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Reflections on Motion Picture Evidence
world picture
  • Brian L. Frye, University of Kentucky College of Law
Abstract

Courts have long admitted motion pictures as evidence. But until recently, making motion pictures was expensive and cumbersome. Today, making motion pictures is cheap and easy. And as a result, people make so many of them. As Cocteau predicted, the democratization of motion pictures has enabled people to create new forms of motion picture art. But it has also enabled people to create new forms of motion picture evidence. This article offers a brief history of motion picture evidence in the United States, and reflects on the use of motion picture evidence by the Supreme Court.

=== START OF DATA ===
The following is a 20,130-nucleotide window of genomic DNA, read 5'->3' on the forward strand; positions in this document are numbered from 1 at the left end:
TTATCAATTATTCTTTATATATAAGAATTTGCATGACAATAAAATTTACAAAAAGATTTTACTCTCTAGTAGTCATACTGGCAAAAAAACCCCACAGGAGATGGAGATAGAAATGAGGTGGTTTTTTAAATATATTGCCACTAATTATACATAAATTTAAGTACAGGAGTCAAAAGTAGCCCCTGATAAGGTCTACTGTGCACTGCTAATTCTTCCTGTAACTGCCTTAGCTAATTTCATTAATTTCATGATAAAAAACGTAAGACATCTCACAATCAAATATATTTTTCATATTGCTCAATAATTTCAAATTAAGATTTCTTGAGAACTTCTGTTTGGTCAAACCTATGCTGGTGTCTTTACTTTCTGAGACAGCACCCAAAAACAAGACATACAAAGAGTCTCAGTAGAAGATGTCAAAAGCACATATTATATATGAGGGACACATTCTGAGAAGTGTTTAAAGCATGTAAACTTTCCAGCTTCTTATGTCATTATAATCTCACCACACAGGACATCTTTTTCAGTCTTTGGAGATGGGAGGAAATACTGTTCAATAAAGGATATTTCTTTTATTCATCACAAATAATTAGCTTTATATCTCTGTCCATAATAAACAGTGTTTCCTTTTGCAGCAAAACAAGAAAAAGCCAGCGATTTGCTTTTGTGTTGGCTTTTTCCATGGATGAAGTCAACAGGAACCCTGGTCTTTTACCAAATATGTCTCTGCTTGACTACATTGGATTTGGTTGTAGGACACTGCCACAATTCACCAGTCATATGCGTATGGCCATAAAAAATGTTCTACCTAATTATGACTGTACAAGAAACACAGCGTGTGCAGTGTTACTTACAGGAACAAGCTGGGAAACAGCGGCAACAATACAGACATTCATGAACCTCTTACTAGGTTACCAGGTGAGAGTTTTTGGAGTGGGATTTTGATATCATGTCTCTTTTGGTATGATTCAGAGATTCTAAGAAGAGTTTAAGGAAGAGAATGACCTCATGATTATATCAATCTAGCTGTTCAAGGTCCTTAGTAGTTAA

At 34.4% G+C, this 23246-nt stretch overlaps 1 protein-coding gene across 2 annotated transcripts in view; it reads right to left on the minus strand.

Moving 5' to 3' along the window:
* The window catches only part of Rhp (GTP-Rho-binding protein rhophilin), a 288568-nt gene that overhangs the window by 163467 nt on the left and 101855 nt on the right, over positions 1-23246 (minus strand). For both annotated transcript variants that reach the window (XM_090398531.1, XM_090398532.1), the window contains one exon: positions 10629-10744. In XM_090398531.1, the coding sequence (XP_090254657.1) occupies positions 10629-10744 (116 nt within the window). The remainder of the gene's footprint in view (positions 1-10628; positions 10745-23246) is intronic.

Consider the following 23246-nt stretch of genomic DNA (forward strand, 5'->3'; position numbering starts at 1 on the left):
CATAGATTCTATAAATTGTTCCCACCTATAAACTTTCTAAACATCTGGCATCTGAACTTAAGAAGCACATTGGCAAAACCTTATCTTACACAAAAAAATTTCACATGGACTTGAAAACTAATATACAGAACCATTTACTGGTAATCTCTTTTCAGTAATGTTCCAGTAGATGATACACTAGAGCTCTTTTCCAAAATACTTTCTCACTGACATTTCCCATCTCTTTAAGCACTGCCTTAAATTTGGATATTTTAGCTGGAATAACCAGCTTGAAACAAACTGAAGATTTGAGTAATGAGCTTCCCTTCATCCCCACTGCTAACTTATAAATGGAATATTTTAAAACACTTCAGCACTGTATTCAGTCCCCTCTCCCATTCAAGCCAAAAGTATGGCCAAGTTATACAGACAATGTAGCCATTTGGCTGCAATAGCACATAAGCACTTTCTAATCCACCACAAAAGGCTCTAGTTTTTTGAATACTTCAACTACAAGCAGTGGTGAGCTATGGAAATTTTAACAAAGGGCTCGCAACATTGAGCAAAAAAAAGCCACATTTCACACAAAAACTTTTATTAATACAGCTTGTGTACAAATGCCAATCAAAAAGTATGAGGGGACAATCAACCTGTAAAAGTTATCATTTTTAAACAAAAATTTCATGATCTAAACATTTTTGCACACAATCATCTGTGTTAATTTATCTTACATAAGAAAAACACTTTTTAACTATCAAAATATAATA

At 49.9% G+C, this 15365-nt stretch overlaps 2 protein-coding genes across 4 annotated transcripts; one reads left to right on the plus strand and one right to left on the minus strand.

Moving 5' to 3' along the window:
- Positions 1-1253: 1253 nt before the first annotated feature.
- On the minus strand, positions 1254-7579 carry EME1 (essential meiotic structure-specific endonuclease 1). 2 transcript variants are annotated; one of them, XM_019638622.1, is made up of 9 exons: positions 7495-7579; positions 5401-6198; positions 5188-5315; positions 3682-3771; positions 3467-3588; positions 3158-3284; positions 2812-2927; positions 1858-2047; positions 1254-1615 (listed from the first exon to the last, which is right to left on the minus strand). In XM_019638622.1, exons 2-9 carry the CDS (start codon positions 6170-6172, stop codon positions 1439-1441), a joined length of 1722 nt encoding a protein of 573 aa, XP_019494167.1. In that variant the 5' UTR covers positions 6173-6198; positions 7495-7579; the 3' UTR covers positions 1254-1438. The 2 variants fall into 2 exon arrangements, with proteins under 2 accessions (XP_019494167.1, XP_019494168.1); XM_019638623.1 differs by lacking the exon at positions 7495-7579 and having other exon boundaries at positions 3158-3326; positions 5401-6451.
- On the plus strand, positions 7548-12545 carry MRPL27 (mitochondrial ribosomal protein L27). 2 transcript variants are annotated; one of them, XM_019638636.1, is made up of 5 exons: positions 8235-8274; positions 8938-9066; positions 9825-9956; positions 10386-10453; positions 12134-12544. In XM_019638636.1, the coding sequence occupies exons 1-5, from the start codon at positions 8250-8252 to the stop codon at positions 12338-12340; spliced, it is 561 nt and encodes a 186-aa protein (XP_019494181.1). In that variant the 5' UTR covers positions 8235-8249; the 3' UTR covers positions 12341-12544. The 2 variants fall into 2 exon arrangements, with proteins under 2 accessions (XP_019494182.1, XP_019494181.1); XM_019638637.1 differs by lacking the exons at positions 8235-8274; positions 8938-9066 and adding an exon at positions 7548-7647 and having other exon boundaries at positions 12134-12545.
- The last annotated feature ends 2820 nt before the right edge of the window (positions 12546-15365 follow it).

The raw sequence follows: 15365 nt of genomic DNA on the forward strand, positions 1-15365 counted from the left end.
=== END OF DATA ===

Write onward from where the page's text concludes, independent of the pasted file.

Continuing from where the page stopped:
Document Type
Article
Publication Date
1-1-2017
Notes/Citation Information

Brian L. Frye, Reflections on Motion Picture Evidence, 12 world picture (Winter 2017), http://www.worldpicturejournal.com/WP_12/Frye_12.html.

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Citation Information
Brian L. Frye. "Reflections on Motion Picture Evidence" world picture Vol. 12 (2017)
Available at: http://works.bepress.com/brian_l_frye/29/